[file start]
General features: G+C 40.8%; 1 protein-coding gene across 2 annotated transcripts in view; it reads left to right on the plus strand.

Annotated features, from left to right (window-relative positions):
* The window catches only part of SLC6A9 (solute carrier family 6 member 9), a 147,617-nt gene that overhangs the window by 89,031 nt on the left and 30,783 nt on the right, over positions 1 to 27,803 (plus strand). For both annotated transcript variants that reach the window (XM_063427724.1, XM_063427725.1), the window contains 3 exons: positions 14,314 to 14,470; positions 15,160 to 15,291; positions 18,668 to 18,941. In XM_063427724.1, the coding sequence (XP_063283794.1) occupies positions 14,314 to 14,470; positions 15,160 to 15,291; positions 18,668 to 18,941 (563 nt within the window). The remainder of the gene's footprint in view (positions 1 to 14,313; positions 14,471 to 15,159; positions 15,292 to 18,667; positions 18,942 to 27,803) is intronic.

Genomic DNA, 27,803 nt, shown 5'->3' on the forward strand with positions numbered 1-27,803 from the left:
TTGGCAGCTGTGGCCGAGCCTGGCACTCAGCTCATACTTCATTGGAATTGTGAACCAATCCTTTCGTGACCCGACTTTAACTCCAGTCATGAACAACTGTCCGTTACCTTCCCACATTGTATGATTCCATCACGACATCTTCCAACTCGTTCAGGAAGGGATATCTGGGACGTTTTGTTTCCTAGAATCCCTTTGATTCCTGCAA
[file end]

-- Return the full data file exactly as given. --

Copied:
General features: G+C 40.8%; 1 protein-coding gene across 2 annotated transcripts in view; it reads left to right on the plus strand.

Annotated features, from left to right (window-relative positions):
* The window catches only part of SLC6A9 (solute carrier family 6 member 9), a 147,617-nt gene that overhangs the window by 89,031 nt on the left and 30,783 nt on the right, over positions 1 to 27,803 (plus strand). For both annotated transcript variants that reach the window (XM_063427724.1, XM_063427725.1), the window contains 3 exons: positions 14,314 to 14,470; positions 15,160 to 15,291; positions 18,668 to 18,941. In XM_063427724.1, the coding sequence (XP_063283794.1) occupies positions 14,314 to 14,470; positions 15,160 to 15,291; positions 18,668 to 18,941 (563 nt within the window). The remainder of the gene's footprint in view (positions 1 to 14,313; positions 14,471 to 15,159; positions 15,292 to 18,667; positions 18,942 to 27,803) is intronic.

Genomic DNA, 27,803 nt, shown 5'->3' on the forward strand with positions numbered 1-27,803 from the left:
TTGGCAGCTGTGGCCGAGCCTGGCACTCAGCTCATACTTCATTGGAATTGTGAACCAATCCTTTCGTGACCCGACTTTAACTCCAGTCATGAACAACTGTCCGTTACCTTCCCACATTGTATGATTCCATCACGACATCTTCCAACTCGTTCAGGAAGGGATATCTGGGACGTTTTGTTTCCTAGAATCCCTTTGATTCCTGCAA